We’re five years removed from the worst economic situation since the Great Depression. The economy has been improving steadily, with jobs reports generally trending toward the better. The Bureau of Labor Statistics reported that the U.S. economy added 215,000 jobs in March. (Though the unemployment rate increased slightly to 5%. That was due to more citizens looking for work.)
All this means your job prospects are better, correct? Perhaps. But should you jump at the first opportunity that comes your way? Not necessarily, says J.B. “Bernie” Fiedler, of Segue Special Situations Group.
Fiedler, who addressed a recent meeting of the Professional Opportunities Networking Group of Greater Milwaukee (PONG), advises that sometimes it’s in your best interest to say no to a job position. A financial advisor by trade, Fiedler refers to the entire decision-making process as “investing.”
“Investing,” he says, “is a process of committing resources in a strategic way to accomplish a specific objective.” In this case, of course, your objective is to find the right job position.
His job-hunting strategy includes three principles:
- Is not a game to be won
- Is not a way to accumulate more money (meaning, that is not your primary goal)
- It is a means to an end
Fiedler stresses that it’s important to know what your values are. If you don’t, you won’t know what type of opportunity to pursue that will satisfy you. Plan on making hard choices along the way. One job position may pay well, but it may not be the best fit for you.
Did you ever stay with an unethical employer merely because the money was good and the work relatively easy? An employer of mine once engaged in what I felt was unethical behavior. I said nothing for fear of how that person might respond. In essence, I kept my head down and concentrated on work.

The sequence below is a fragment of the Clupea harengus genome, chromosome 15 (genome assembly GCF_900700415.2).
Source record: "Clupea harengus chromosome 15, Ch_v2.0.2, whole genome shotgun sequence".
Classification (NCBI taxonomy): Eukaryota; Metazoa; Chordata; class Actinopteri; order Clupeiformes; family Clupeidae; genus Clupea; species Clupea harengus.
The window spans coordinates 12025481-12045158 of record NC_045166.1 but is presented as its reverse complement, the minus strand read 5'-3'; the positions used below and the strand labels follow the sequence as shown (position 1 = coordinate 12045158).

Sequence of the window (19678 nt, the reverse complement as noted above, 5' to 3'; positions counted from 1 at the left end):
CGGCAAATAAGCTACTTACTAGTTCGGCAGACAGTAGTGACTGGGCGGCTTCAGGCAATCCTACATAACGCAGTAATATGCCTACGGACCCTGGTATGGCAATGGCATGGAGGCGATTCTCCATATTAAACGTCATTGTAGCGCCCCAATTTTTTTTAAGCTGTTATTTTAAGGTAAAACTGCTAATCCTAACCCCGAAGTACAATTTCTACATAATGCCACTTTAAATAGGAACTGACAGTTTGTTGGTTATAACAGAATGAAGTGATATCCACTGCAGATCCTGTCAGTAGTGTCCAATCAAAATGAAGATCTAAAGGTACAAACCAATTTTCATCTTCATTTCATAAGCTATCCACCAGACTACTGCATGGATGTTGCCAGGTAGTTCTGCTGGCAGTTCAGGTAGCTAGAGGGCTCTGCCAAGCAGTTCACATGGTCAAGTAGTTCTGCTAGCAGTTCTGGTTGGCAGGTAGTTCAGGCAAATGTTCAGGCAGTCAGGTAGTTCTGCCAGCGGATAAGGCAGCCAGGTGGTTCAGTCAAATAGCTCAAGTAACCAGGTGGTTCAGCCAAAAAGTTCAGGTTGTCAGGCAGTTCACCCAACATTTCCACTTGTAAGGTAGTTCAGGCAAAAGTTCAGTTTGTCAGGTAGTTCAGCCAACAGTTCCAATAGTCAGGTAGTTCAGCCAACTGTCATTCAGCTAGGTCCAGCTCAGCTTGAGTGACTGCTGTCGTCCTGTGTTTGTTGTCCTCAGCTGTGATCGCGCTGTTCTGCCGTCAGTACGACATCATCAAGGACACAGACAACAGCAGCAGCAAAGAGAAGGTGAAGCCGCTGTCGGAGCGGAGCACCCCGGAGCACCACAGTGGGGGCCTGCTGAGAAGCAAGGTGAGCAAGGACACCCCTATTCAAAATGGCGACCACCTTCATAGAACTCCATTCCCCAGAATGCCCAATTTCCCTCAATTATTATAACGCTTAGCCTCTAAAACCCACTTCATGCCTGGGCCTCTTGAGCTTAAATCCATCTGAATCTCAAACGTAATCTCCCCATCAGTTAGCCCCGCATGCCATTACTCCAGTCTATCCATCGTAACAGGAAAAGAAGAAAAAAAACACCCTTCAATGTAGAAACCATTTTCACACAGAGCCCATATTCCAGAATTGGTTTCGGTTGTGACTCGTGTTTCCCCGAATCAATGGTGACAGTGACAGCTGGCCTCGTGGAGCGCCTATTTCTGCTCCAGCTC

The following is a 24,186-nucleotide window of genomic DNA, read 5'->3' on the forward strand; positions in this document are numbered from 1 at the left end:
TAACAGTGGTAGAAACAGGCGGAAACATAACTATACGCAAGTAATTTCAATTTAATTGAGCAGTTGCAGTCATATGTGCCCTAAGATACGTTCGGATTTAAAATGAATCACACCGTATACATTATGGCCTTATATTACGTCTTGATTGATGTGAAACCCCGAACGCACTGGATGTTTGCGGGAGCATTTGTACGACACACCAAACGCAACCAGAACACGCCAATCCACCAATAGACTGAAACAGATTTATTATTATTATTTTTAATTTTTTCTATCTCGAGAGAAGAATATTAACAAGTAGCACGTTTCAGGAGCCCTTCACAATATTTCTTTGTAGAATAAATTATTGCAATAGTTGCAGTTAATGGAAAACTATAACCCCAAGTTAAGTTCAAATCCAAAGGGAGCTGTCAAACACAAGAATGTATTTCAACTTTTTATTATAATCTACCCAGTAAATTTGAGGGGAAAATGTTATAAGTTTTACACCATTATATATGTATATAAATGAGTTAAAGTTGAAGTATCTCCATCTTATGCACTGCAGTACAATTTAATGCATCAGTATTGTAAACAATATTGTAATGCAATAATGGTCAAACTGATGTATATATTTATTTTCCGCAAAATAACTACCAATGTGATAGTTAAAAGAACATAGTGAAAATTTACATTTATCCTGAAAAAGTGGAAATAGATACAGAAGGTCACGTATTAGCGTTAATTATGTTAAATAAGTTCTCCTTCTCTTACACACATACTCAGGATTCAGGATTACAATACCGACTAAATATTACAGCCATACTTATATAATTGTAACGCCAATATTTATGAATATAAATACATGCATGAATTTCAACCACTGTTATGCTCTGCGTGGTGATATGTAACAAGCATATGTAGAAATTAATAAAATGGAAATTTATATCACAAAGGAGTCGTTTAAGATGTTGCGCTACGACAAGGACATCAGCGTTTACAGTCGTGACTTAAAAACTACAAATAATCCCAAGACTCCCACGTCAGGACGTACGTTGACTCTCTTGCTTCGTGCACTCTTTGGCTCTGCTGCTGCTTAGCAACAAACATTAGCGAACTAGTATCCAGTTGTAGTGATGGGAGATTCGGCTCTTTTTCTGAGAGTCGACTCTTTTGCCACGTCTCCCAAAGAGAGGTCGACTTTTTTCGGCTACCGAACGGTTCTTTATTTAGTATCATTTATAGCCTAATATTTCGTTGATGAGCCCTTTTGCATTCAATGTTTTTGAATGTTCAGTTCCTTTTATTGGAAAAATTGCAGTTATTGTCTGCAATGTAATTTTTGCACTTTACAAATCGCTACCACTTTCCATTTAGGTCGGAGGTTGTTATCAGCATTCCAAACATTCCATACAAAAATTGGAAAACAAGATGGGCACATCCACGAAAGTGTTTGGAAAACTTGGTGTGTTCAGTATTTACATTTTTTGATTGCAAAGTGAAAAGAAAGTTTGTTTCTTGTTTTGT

Much like with your finances, think long term. Develop a strategy to pursue your vision, Fiedler says, and be willing to give up immediate gratification for long-term success. (Note how sound financial advice works with job searching, as well.) Many years ago I took a position because I really needed the money. The opportunity sounded good initially, but during the interview it became apparent this wasn’t a good fit. Even so, I accepted their offer. It didn’t work out, and I was gone in five weeks.
Job searching is not done in a vacuum; your family is affected by your decision. You need to meet their basic needs (shelter, food, clothing). But also consider their intellectual and emotional needs. Primary among that is your presence. Will that position take you away from your family for extended periods of time?
Consider your legacy, Fiedler says. Most likely you want to provide for your children and grandchildren. Will you leave a lasting, positive impression?
As part of your overall strategy, Fiedler advises you to consider these factors:
- Where is the position, and what might you and your family have to sacrifice?
- The time, training and potential stress involved.
- Whom can you count on as advisors or mentors? How much experience do you want or need to attain for the role?
Then, ask yourself these questions about the job position:
- Does it fit your strategic plan?
- Does it provide the rewards you expect?
- Does the career align with your vision?
If you say ‘no’ to any of these, Fiedler says, “it’s time to reconsider that opportunity.”
“The biggest investment you make is a career,” Fiedler says. Choose wisely, making sure the firm and opportunity match your core values. Otherwise, it’s in your–and your family’s–best interest to say ‘no’ to that new opportunity.
Have you turned down a job offer that initially appealed to you? What caused you to change your mind? Feel free to leave a comment below. If you found value in this post, please share it so others may benefit from what you and I have written. You may use any of the following buttons. To contact me, send an email.
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